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Beyond protest politics

By Amaka Okechukwu I arrived at Detroit 2012 ready to leave protest politics behind. I was tired of and felt disempowered by demands that those in power change our conditions. At most, protests lead to policy reform, but do not restructure anything in a society that desperately needs transformation. I was not willing to compromise with state and corporate authorities when it came to our humanity — too much ...

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15th Annual Detroit Agriculture Network Tour of urban gardens and farms

By Elizabeth White The Detroit Agriculture Network has announced its 15th Annual Tour of urban gardens and farms in Detroit. The Aug. 1 event will highlight a diverse section of the nearly 1,400 gardens that currently participate in Detroit’s Garden Resource Program and the dedicated gardeners and farmers tending these backyard, school, community and market gardens. The efforts of these urban gardeners and ...

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Environmental Justice through Tribal Sovereignty

By Victoria Goff This is the next article in a series of articles exploring the “principles” of Environmental Justice as they intersect with food or digital justice. Environmental Justice Principle No. 11 recognizes a special legal and natural relationship of native peoples to the U.S. government through treaties, agreements, compacts and covenants affirming sovereignty and self-determination. Not many non- ...

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Field reports from Detroit 2012: No. 1

By Re-Imagining Revolution Activists Tai Amri and I arrived in Detroit last evening and drove straight to the opening of Detroit 2012 after nearly 12 hours of travel. It was 93 degrees and humid as we packed into the Ecumenical Theological Seminary to hear the opening remarks. Near the front, dressed in a T-shirt that said {R}Evolution, was Grace Lee Boggs, in her wheelchair, sweating alongside the rest of ...

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Detroit food businesses fuel growth

By Olga Stella Perhaps the world knows Chevrolet, Ford and Chrysler, but here in Detroit we are just as familiar with brand names such as Vernor’s, Faygo and Better Made. That’s because Detroit has great skills in making food, not just enjoying it. As the automotive industry is finding new strength in Detroit, so is our food industry. In fact, a major focus of the recent Detroit Food Policy Council Second A ...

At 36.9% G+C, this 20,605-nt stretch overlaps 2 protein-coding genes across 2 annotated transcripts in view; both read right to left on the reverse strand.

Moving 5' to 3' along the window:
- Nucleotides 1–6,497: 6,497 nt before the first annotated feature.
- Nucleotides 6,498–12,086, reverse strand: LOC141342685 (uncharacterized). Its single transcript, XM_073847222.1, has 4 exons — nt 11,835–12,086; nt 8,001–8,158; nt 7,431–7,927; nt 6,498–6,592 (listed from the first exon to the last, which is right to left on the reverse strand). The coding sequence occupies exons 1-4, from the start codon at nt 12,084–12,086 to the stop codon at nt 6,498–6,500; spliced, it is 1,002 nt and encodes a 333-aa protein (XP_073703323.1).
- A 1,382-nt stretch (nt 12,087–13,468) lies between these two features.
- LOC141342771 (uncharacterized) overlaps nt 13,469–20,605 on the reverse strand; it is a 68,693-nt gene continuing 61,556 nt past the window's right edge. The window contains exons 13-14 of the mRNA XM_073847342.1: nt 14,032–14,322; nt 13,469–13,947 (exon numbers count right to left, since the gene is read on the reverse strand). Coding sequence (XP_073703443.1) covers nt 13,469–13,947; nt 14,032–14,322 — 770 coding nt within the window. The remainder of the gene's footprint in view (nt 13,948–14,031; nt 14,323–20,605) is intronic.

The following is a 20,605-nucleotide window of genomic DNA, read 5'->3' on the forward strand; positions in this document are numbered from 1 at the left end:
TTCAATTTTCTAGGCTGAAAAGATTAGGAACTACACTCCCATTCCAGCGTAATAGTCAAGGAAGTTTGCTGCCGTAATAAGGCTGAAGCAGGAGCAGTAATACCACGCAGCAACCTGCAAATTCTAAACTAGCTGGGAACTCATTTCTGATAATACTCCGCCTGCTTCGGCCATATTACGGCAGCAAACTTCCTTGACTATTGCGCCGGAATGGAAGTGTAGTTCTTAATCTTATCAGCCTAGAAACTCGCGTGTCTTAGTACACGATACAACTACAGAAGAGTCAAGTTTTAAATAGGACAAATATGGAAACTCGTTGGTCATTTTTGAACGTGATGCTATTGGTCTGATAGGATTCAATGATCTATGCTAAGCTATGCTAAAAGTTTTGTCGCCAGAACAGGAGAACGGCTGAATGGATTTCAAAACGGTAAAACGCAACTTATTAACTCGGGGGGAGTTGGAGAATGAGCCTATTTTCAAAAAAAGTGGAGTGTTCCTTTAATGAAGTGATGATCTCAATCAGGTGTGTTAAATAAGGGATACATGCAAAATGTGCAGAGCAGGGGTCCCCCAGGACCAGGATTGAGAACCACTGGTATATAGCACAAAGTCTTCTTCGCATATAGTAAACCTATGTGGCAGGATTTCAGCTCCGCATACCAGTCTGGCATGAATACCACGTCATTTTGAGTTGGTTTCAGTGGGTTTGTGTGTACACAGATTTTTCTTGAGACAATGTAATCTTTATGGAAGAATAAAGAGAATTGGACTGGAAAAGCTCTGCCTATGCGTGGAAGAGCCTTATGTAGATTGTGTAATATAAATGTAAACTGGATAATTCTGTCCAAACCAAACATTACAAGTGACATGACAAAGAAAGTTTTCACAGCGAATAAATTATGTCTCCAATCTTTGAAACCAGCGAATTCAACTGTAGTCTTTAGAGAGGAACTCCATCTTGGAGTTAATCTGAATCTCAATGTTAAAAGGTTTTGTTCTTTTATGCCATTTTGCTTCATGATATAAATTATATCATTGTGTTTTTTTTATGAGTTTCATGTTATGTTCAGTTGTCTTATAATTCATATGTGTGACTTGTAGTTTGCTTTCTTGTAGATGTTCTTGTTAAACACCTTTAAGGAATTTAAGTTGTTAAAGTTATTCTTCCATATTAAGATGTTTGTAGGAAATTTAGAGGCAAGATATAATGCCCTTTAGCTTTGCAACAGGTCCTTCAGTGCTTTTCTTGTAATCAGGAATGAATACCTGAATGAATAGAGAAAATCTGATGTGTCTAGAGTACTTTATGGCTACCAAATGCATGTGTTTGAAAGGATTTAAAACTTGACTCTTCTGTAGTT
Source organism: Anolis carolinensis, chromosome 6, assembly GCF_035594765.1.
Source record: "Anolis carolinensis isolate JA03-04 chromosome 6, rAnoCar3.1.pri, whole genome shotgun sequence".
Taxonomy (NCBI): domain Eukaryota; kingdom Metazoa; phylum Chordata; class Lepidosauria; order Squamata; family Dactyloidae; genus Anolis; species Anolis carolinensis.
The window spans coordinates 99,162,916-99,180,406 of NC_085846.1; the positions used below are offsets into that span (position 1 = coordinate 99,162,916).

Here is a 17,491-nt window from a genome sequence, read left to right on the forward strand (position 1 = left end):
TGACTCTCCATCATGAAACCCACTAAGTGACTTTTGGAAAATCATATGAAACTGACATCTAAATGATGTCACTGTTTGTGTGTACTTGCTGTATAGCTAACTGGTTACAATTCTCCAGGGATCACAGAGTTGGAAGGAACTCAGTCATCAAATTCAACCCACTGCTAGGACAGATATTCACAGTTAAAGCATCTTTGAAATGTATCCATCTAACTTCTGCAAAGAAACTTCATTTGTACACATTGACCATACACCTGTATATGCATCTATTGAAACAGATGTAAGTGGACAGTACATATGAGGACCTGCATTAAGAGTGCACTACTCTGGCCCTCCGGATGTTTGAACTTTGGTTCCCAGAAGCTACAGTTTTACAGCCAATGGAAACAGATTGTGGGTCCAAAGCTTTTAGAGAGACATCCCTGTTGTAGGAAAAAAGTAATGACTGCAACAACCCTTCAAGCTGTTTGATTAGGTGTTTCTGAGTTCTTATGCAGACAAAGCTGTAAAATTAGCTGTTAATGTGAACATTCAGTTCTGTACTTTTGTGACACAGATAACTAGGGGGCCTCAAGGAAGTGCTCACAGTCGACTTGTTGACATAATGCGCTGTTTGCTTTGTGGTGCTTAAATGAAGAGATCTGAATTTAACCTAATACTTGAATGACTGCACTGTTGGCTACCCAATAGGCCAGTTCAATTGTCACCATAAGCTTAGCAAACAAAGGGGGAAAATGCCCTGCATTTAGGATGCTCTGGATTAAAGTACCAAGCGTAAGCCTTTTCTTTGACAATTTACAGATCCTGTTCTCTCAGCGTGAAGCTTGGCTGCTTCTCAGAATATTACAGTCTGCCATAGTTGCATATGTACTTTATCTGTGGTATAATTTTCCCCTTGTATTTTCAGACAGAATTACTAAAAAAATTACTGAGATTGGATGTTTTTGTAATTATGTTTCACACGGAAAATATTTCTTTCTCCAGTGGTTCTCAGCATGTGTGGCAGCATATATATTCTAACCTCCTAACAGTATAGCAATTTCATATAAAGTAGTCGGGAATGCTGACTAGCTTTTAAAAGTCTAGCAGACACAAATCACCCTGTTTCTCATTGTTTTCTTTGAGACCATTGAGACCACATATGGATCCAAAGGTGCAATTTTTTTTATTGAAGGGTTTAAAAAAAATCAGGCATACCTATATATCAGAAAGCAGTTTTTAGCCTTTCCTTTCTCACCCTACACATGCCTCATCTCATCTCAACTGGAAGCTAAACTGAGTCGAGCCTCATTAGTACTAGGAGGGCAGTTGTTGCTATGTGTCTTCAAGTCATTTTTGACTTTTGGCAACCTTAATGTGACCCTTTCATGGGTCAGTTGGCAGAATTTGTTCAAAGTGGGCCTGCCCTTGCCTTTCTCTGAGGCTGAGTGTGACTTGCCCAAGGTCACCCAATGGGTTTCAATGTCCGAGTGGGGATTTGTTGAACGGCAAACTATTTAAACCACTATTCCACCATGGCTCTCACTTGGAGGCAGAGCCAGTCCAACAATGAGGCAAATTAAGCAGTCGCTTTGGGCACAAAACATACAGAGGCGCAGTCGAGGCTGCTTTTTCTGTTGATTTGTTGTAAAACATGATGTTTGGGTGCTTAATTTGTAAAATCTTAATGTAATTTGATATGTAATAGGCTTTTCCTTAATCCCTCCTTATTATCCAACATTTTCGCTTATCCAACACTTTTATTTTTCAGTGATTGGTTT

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Our kind of government, from the block party to the United Nations

By Gregg Newsom This is the latest in a series of columns discussing the Environmental Justice Principles drafted and adopted by delegates to the First National People of Color Environmental Leadership Summit held Oct. 24-27, 1991. Environmental Justice Principle 10 considers governmental acts of environmental injustice a violation of international law, the Universal Declaration on Human Rights, and the Uni ...

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Welcome to the Motor City

By Sara Perryman Because The Michigan Citizen readers are probably curious about those visiting our city over the next two weeks for Detroit 2012: {Re}Imagine the World, Transform Ourselves, Fight for the Future! I’d like to introduce you to a few of them. Since a primary motivation for this gathering is to build an ongoing network of like-minded folk, it seems important to find out what other people are up ...

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What’s on your plate?

By Phil Jones The question “What’s on your plate?” can mean different things to different people, but two thoughts usually come to mind when I’m asked this question or hear it asked of others: What we have to do or what do we have to eat. Both are compelling interpretations that deserve some thought. It is the mission of the DFPC (Detroit Food Policy Council) to engage the community on both and we take that ...

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We the people of Detroit support Crittendon’s legal action over men in masks

By Patrick Geans-Ali This week we’re looking at EJ Principle No. 10, which “considers governmental acts of environmental injustice a violation of international law, the Universal Declaration On Human Rights, and the United Nations Convention on Genocide.” If only local governments listened to their citizens, there would be no need to appeal to the rule of higher law — whether it’s city, state, federal, inte ...

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RE-imagining Work: Another Production is Possible

By Richard Feldman, Boggs Center In 1963, in his first book, “The American Revolution Pages from a Negro worker’s Notebook” Chrysler worker Jimmy Boggs challenged labor and rights activists to recognize that the elimination of jobs by HiTech was not only creating a permanent underclass in our cities but requiring workers to redefine them/ourselves as citizens, making a life and not just a living. In 1970 , ...

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